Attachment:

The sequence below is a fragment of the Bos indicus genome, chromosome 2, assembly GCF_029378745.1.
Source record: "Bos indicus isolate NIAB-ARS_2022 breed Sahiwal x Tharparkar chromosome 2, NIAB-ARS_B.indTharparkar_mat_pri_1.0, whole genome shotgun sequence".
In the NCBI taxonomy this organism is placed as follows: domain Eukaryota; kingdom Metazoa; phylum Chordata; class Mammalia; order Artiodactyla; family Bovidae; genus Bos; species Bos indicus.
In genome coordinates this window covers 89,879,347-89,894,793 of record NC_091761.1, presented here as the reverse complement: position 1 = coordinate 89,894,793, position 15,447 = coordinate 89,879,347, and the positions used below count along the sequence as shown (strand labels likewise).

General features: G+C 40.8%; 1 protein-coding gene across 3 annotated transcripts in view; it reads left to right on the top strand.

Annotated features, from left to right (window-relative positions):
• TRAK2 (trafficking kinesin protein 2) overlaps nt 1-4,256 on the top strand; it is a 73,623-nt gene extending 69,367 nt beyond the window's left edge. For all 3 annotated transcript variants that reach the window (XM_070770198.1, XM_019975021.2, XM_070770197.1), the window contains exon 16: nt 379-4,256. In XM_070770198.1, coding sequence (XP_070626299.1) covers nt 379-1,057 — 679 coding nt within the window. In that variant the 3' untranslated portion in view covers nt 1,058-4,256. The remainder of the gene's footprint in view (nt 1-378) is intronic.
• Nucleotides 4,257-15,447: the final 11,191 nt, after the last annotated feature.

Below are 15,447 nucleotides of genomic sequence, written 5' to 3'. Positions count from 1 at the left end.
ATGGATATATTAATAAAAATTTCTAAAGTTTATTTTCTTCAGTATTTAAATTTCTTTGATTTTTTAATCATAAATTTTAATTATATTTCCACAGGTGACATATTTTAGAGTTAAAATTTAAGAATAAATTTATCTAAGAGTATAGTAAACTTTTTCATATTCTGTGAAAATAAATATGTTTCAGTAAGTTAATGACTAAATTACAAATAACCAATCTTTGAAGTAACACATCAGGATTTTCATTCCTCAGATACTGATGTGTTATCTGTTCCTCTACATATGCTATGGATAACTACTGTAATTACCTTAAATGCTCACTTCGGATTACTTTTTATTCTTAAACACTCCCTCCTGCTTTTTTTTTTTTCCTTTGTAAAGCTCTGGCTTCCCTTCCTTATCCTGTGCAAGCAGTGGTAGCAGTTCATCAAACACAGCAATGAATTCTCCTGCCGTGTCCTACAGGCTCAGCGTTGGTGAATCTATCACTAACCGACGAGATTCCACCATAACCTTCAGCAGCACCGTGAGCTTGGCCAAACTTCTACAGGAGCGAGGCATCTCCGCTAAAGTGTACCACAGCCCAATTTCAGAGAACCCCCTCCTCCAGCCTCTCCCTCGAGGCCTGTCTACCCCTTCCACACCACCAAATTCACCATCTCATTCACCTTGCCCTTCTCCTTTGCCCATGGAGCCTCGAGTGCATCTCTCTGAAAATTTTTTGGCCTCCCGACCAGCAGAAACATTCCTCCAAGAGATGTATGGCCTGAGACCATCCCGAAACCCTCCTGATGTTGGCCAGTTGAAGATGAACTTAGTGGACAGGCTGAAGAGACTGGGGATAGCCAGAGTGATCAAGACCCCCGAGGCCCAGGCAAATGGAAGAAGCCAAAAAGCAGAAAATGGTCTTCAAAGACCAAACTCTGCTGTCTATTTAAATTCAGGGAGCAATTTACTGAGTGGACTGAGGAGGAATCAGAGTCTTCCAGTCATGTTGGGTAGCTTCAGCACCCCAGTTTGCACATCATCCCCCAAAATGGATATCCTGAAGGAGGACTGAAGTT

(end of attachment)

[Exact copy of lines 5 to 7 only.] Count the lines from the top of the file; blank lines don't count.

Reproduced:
General features: G+C 40.8%; 1 protein-coding gene across 3 annotated transcripts in view; it reads left to right on the top strand.

Annotated features, from left to right (window-relative positions):
• TRAK2 (trafficking kinesin protein 2) overlaps nt 1-4,256 on the top strand; it is a 73,623-nt gene extending 69,367 nt beyond the window's left edge. For all 3 annotated transcript variants that reach the window (XM_070770198.1, XM_019975021.2, XM_070770197.1), the window contains exon 16: nt 379-4,256. In XM_070770198.1, coding sequence (XP_070626299.1) covers nt 379-1,057 — 679 coding nt within the window. In that variant the 3' untranslated portion in view covers nt 1,058-4,256. The remainder of the gene's footprint in view (nt 1-378) is intronic.